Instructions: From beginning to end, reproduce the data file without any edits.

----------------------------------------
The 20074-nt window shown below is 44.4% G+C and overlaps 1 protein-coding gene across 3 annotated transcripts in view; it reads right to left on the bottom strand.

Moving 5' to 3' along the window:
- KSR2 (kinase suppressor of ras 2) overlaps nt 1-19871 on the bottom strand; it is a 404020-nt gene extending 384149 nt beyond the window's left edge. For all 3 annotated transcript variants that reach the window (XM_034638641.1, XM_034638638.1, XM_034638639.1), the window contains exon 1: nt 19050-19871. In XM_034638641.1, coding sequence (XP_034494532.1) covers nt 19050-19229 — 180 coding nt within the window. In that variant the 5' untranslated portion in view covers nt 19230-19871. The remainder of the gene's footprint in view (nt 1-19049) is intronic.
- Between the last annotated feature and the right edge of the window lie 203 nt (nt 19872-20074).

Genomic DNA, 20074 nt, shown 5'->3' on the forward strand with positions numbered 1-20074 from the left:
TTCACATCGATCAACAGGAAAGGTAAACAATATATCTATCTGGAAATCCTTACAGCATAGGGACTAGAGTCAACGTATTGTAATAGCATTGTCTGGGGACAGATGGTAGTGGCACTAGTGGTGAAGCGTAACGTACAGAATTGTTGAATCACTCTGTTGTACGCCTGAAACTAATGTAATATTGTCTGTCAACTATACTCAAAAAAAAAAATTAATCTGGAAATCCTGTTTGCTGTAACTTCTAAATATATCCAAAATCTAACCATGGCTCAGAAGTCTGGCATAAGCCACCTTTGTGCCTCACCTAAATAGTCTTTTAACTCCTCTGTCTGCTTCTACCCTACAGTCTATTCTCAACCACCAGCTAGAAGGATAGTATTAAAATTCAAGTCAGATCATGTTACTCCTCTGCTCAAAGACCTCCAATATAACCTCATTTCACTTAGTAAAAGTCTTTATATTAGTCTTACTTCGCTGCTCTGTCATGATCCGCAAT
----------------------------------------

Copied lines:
The 20074-nt window shown below is 44.4% G+C and overlaps 1 protein-coding gene across 3 annotated transcripts in view; it reads right to left on the bottom strand.

Moving 5' to 3' along the window:
- KSR2 (kinase suppressor of ras 2) overlaps nt 1-19871 on the bottom strand; it is a 404020-nt gene extending 384149 nt beyond the window's left edge. For all 3 annotated transcript variants that reach the window (XM_034638641.1, XM_034638638.1, XM_034638639.1), the window contains exon 1: nt 19050-19871. In XM_034638641.1, coding sequence (XP_034494532.1) covers nt 19050-19229 — 180 coding nt within the window. In that variant the 5' untranslated portion in view covers nt 19230-19871. The remainder of the gene's footprint in view (nt 1-19049) is intronic.
- Between the last annotated feature and the right edge of the window lie 203 nt (nt 19872-20074).

Genomic DNA, 20074 nt, shown 5'->3' on the forward strand with positions numbered 1-20074 from the left:
TTCACATCGATCAACAGGAAAGGTAAACAATATATCTATCTGGAAATCCTTACAGCATAGGGACTAGAGTCAACGTATTGTAATAGCATTGTCTGGGGACAGATGGTAGTGGCACTAGTGGTGAAGCGTAACGTACAGAATTGTTGAATCACTCTGTTGTACGCCTGAAACTAATGTAATATTGTCTGTCAACTATACTCAAAAAAAAAAATTAATCTGGAAATCCTGTTTGCTGTAACTTCTAAATATATCCAAAATCTAACCATGGCTCAGAAGTCTGGCATAAGCCACCTTTGTGCCTCACCTAAATAGTCTTTTAACTCCTCTGTCTGCTTCTACCCTACAGTCTATTCTCAACCACCAGCTAGAAGGATAGTATTAAAATTCAAGTCAGATCATGTTACTCCTCTGCTCAAAGACCTCCAATATAACCTCATTTCACTTAGTAAAAGTCTTTATATTAGTCTTACTTCGCTGCTCTGTCATGATCCGCAAT